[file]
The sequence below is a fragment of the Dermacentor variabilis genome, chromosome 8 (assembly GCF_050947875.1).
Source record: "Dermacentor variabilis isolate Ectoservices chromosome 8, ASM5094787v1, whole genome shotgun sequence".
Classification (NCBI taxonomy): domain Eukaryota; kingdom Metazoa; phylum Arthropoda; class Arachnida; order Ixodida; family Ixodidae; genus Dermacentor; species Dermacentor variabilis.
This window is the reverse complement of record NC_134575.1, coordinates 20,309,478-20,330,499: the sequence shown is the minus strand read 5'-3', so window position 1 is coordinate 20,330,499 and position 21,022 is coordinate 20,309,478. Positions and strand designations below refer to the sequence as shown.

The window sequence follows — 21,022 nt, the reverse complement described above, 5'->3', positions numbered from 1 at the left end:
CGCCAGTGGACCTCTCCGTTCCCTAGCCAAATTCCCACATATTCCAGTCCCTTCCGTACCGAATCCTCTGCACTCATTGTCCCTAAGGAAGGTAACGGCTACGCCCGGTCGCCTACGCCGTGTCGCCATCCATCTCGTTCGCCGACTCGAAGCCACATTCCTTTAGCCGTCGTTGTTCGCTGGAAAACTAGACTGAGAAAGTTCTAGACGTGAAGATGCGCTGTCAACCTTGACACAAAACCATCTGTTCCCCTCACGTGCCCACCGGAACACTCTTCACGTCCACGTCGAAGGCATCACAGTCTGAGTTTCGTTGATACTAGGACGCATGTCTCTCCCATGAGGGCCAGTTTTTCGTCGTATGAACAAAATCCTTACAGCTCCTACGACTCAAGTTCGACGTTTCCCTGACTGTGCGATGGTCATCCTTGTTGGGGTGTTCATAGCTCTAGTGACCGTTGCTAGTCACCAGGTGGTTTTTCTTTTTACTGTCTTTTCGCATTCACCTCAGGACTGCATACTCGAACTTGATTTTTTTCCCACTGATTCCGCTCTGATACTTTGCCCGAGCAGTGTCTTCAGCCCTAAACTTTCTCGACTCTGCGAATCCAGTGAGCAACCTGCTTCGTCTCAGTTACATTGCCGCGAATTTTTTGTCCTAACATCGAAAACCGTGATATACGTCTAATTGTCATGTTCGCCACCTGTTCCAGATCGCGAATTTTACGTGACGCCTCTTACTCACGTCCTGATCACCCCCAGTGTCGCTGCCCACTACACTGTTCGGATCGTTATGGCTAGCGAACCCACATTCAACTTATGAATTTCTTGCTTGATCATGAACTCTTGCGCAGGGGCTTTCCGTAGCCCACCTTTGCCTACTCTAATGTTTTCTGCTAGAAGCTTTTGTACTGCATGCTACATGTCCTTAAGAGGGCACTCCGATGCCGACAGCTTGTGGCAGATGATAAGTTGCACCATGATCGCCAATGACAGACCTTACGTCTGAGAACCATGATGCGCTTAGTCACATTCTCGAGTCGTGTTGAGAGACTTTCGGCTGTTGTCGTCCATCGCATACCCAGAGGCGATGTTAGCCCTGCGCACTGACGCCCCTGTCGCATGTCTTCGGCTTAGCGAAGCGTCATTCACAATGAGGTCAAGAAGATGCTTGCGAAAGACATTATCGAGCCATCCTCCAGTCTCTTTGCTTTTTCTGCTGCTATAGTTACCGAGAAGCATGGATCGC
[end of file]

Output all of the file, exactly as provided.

The sequence below is a fragment of the Dermacentor variabilis genome, chromosome 8 (assembly GCF_050947875.1).
Source record: "Dermacentor variabilis isolate Ectoservices chromosome 8, ASM5094787v1, whole genome shotgun sequence".
Classification (NCBI taxonomy): domain Eukaryota; kingdom Metazoa; phylum Arthropoda; class Arachnida; order Ixodida; family Ixodidae; genus Dermacentor; species Dermacentor variabilis.
This window is the reverse complement of record NC_134575.1, coordinates 20,309,478-20,330,499: the sequence shown is the minus strand read 5'-3', so window position 1 is coordinate 20,330,499 and position 21,022 is coordinate 20,309,478. Positions and strand designations below refer to the sequence as shown.

The window sequence follows — 21,022 nt, the reverse complement described above, 5'->3', positions numbered from 1 at the left end:
CGCCAGTGGACCTCTCCGTTCCCTAGCCAAATTCCCACATATTCCAGTCCCTTCCGTACCGAATCCTCTGCACTCATTGTCCCTAAGGAAGGTAACGGCTACGCCCGGTCGCCTACGCCGTGTCGCCATCCATCTCGTTCGCCGACTCGAAGCCACATTCCTTTAGCCGTCGTTGTTCGCTGGAAAACTAGACTGAGAAAGTTCTAGACGTGAAGATGCGCTGTCAACCTTGACACAAAACCATCTGTTCCCCTCACGTGCCCACCGGAACACTCTTCACGTCCACGTCGAAGGCATCACAGTCTGAGTTTCGTTGATACTAGGACGCATGTCTCTCCCATGAGGGCCAGTTTTTCGTCGTATGAACAAAATCCTTACAGCTCCTACGACTCAAGTTCGACGTTTCCCTGACTGTGCGATGGTCATCCTTGTTGGGGTGTTCATAGCTCTAGTGACCGTTGCTAGTCACCAGGTGGTTTTTCTTTTTACTGTCTTTTCGCATTCACCTCAGGACTGCATACTCGAACTTGATTTTTTTCCCACTGATTCCGCTCTGATACTTTGCCCGAGCAGTGTCTTCAGCCCTAAACTTTCTCGACTCTGCGAATCCAGTGAGCAACCTGCTTCGTCTCAGTTACATTGCCGCGAATTTTTTGTCCTAACATCGAAAACCGTGATATACGTCTAATTGTCATGTTCGCCACCTGTTCCAGATCGCGAATTTTACGTGACGCCTCTTACTCACGTCCTGATCACCCCCAGTGTCGCTGCCCACTACACTGTTCGGATCGTTATGGCTAGCGAACCCACATTCAACTTATGAATTTCTTGCTTGATCATGAACTCTTGCGCAGGGGCTTTCCGTAGCCCACCTTTGCCTACTCTAATGTTTTCTGCTAGAAGCTTTTGTACTGCATGCTACATGTCCTTAAGAGGGCACTCCGATGCCGACAGCTTGTGGCAGATGATAAGTTGCACCATGATCGCCAATGACAGACCTTACGTCTGAGAACCATGATGCGCTTAGTCACATTCTCGAGTCGTGTTGAGAGACTTTCGGCTGTTGTCGTCCATCGCATACCCAGAGGCGATGTTAGCCCTGCGCACTGACGCCCCTGTCGCATGTCTTCGGCTTAGCGAAGCGTCATTCACAATGAGGTCAAGAAGATGCTTGCGAAAGACATTATCGAGCCATCCTCCAGTCTCTTTGCTTTTTCTGCTGCTATAGTTACCGAGAAGCATGGATCGC